photograph by Patrick Joust street photographer

“surreal density” © Patrick Joust Photography

G.M. What camera gear do you currently use? Do you take with you any additional equipment on a shooting day?

I use a variety of different cameras, but ones that get the most use include my Mamiya C330, Fujica GW690, Olympus XA, Konica Hexar, Ricohflex, Rollop, and Canon 6D. I use a tripod and cable release for my long exposures, but that’s about it in terms of extra equipment.

street view of Baltimore photographed by Patrick Joust

“surreal density” © Patrick Joust Photography

G.M. Where do you find inspiration? Could you name a few photographers that you consider influential for your style?

P.J. All over the place. Robert Frank is one. I don’t think I have a lot of pictures that look like his, but he was an early influence, largely because of the social aspects of his work. Wendy Ewald, Greg Girard, Milton Rogovin, Saul Leiter, Vivian Maier, Justine Kurland, Gordon Parks.

photo by Patrick Joust street photographer

“surreal density” © Patrick Joust Photography

G.M. How would you define your photography in three words?

P.J. skipping this one

G.M. If you could start again as a photographer is there anything you would do differently? Are there any sectors you’d like to explore more?

P.J. I don’t like to dwell too much on things I’d do differently. I got into photography pretty late, only in my mid-20’s and even then it took me years to get “good” at it. I sometimes wish I’d gotten into it sooner when I was a teenager, especially since I took several trips to Europe and around the country and it would have been great to capture some of that. But I had a completely different mindset at the time, so it’s not so much that I didn’t have a camera in my hands but that I didn’t think of myself as a creative person.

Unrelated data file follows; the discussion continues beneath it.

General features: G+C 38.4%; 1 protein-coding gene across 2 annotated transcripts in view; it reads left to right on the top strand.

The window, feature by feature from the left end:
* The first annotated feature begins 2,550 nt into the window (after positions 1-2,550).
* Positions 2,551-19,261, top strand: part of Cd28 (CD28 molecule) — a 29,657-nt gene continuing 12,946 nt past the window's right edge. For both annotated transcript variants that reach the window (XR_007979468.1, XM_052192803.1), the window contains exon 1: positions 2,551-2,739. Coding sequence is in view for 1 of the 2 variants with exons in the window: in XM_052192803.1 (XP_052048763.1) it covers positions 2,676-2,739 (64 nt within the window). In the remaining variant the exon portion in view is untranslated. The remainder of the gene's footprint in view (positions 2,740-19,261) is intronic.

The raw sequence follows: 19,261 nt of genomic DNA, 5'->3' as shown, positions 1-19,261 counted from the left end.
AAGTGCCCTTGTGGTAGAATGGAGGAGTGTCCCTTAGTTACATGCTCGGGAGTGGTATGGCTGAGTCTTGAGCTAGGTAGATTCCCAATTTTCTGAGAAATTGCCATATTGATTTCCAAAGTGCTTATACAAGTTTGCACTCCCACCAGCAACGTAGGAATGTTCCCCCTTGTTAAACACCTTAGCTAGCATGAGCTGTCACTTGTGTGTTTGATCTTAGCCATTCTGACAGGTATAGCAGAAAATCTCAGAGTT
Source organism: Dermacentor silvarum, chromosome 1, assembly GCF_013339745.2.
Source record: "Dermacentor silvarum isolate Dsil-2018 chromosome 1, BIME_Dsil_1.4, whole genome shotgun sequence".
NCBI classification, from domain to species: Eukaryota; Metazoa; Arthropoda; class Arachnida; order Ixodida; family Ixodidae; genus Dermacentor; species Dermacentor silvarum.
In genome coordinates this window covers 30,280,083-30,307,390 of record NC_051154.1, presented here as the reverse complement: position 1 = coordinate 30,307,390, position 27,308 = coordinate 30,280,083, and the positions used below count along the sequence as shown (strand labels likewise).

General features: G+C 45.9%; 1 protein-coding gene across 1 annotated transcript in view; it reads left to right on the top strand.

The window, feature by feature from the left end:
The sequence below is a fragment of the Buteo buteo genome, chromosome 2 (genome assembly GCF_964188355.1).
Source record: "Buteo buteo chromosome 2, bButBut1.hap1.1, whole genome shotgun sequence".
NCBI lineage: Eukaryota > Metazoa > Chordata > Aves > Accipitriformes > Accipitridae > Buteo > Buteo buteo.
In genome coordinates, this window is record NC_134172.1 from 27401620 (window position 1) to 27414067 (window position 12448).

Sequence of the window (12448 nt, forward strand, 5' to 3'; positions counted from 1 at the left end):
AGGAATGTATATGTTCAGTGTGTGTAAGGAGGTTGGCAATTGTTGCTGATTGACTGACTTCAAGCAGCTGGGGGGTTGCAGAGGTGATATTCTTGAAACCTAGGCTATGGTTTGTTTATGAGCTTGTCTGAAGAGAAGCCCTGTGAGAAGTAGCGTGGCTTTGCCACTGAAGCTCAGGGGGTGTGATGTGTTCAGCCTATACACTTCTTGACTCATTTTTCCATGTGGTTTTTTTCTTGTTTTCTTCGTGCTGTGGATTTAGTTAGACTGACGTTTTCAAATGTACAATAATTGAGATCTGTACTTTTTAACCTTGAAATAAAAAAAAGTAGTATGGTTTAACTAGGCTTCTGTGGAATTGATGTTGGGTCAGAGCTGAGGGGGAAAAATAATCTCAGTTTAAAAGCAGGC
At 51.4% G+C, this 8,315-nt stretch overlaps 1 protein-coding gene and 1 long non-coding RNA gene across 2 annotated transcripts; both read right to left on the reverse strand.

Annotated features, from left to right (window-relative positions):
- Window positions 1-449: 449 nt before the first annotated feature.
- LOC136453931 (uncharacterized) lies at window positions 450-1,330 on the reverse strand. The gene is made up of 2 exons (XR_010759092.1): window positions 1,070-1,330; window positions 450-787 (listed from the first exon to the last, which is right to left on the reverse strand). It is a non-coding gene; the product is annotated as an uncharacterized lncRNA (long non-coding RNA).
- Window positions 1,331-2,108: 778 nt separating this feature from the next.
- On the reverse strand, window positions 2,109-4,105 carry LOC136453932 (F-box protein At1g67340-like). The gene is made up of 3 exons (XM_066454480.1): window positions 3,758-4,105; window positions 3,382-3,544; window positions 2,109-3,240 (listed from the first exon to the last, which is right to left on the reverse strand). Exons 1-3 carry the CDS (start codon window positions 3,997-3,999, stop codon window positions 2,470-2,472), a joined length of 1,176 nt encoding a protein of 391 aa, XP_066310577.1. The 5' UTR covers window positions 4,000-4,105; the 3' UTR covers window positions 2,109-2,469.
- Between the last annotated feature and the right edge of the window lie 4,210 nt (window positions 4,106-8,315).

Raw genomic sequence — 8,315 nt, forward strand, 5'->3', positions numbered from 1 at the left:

photo by Patrick Joust street photographer based in Baltimore

Still © Patrick Joust Photography

I looked at a lot of art, though. I was obsessed with going to the great art museums of the U.S. and Europe. I was such a nerd that I skipped school to go to the Vermeer exhibit when it was in Washington, D.C. I also read a lot and watched a lot of movies. Maybe all of that was a kind of preparation for now, even if it didn’t directly involve taking my own photographs or making other types of art.

G.M. If it weren’t for photography, what else would you do?

P.J. Maybe paint or write or something. I would hope I’d find something creative to do. I wrote bad poetry for a while. Photography has been an especially good fit for me. I enjoy writing, but it also tires me out. I could never maintain a proper blog dedicated mostly to writing. Maybe I’d really get into video games. I dunno.

G.M. Any words of wisdom for photography enthusiasts at the beginning of their journey?

P.J. Have fun.

Baltimore folk - photo by Patrick Joust

Baltimore Folk © Patrick Joust Photography

G.M. Can you tell us a bit about your future projects?

P.J. Well I recently returned from a trip to northern California. I’m scanning the pictures as I type. I’m from California originally and visited some places I haven’t seen since I was a kid. I also went to Yosemite for the first time, and it was beautiful. There are so many places I want to go and so many places I want to revisit. I’d also like to photograph more in Pennsylvania, where I went to high school and college. As long as I’m healthy and able, you can definitely expect more from me.

Thank you, Patrick, for an inspiring interview and fascinating insight into the art of street photography. 

Discover more of Patricks’s photographic stories on his official website, Facebook page, Tumblr, Flickr.

Disclaimer: All images featured in this post belong to Patrick Joust and are protected by copyright. Exception makes Patrick’s portrait taken by Christopher Hall.

I hope you enjoyed reading the interview. For any questions or suggestions, feel free to drop a line in the comment section below. Cheers! 🙂

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About Geta Movila

With a background in Theater and Literary Studies, Geta is a photography enthusiast taking great pleasure in writing on photographic art related subjects. She is an active contributor for Virtual Photography Studio, always looking for inspirational ideas and creative tips on how to develop skills and gain valuable experience in the field.